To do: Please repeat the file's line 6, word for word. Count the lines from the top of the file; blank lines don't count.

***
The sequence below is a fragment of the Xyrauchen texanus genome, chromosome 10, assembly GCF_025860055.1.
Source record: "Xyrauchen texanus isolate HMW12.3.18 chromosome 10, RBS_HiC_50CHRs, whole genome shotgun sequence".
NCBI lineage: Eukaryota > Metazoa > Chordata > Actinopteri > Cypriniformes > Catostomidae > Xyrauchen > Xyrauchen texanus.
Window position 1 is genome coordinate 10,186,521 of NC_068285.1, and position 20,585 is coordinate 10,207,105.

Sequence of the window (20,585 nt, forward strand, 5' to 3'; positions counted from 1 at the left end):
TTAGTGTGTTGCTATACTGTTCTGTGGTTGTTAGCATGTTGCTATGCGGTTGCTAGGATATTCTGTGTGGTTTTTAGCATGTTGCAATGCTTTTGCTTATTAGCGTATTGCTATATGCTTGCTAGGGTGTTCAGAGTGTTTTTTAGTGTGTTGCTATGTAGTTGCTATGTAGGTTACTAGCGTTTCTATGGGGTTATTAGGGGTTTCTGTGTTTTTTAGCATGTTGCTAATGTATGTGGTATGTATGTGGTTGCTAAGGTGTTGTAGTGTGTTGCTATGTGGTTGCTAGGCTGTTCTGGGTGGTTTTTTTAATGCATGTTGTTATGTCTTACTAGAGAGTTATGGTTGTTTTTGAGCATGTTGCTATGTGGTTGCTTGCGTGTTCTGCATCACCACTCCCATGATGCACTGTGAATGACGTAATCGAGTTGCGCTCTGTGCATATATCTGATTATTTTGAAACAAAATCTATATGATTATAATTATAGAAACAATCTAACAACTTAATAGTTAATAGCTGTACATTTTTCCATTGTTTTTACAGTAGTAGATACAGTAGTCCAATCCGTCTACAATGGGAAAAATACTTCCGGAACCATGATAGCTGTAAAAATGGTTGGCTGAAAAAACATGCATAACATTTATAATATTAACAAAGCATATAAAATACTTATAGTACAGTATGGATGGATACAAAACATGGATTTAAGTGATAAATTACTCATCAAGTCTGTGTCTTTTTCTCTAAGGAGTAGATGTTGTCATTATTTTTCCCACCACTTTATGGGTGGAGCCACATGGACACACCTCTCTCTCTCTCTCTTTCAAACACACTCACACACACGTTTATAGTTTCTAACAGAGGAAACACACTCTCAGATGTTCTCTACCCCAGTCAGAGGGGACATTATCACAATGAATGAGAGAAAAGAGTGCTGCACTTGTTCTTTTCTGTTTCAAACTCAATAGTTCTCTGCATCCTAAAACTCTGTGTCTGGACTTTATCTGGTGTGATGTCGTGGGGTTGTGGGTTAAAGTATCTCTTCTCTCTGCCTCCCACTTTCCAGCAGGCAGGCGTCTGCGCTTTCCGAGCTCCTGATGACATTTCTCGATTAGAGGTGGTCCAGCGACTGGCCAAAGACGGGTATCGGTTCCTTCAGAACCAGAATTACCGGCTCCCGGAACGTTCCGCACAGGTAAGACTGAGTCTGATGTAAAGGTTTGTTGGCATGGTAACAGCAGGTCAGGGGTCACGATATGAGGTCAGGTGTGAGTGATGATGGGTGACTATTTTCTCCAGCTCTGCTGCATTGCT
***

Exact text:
TTAGTGTGTTGCTATACTGTTCTGTGGTTGTTAGCATGTTGCTATGCGGTTGCTAGGATATTCTGTGTGGTTTTTAGCATGTTGCAATGCTTTTGCTTATTAGCGTATTGCTATATGCTTGCTAGGGTGTTCAGAGTGTTTTTTAGTGTGTTGCTATGTAGTTGCTATGTAGGTTACTAGCGTTTCTATGGGGTTATTAGGGGTTTCTGTGTTTTTTAGCATGTTGCTAATGTATGTGGTATGTATGTGGTTGCTAAGGTGTTGTAGTGTGTTGCTATGTGGTTGCTAGGCTGTTCTGGGTGGTTTTTTTAATGCATGTTGTTATGTCTTACTAGAGAGTTATGGTTGTTTTTGAGCATGTTGCTATGTGGTTGCTTGCGTGTTCTGCATCACCACTCCCATGATGCACTGTGAATGACGTAATCGAGTTGCGCTCTGTGCATATATCTGATTATTTTGAAACAAAATCTATATGATTATAATTATAGAAACAATCTAACAACTTAATAGTTAATAGCTGTACATTTTTCCATTGTTTTTACAGTAGTAGATACAGTAGTCCAATCCGTCTACAATGGGAAAAATACTTCCGGAACCATGATAGCTGTAAAAATGGTTGGCTGAAAAAACATGCATAACATTTATAATATTAACAAAGCATATAAAATACTTATAGTACAGTATGGATGGATACAAAACATGGATTTAAGTGATAAATTACTCATCAAGTCTGTGTCTTTTTCTCTAAGGAGTAGATGTTGTCATTATTTTTCCCACCACTTTATGGGTGGAGCCACATGGACACACCTCTCTCTCTCTCTCTTTCAAACACACTCACACACACGTTTATAGTTTCTAACAGAGGAAACACACTCTCAGATGTTCTCTACCCCAGTCAGAGGGGACATTATCACAATGAATGAGAGAAAAGAGTGCTGCACTTGTTCTTTTCTGTTTCAAACTCAATAGTTCTCTGCATCCTAAAACTCTGTGTCTGGACTTTATCTGGTGTGATGTCGTGGGGTTGTGGGTTAAAGTATCTCTTCTCTCTGCCTCCCACTTTCCAGCAGGCAGGCGTCTGCGCTTTCCGAGCTCCTGATGACATTTCTCGATTAGAGGTGGTCCAGCGACTGGCCAAAGACGGGTATCGGTTCCTTCAGAACCAGAATTACCGGCTCCCGGAACGTTCCGCACAGGTAAGACTGAGTCTGATGTAAAGGTTTGTTGGCATGGTAACAGCAGGTCAGGGGTCACGATATGAGGTCAGGTGTGAGTGATGATGGGTGACTATTTTCTCCAGCTCTGCTGCATTGCT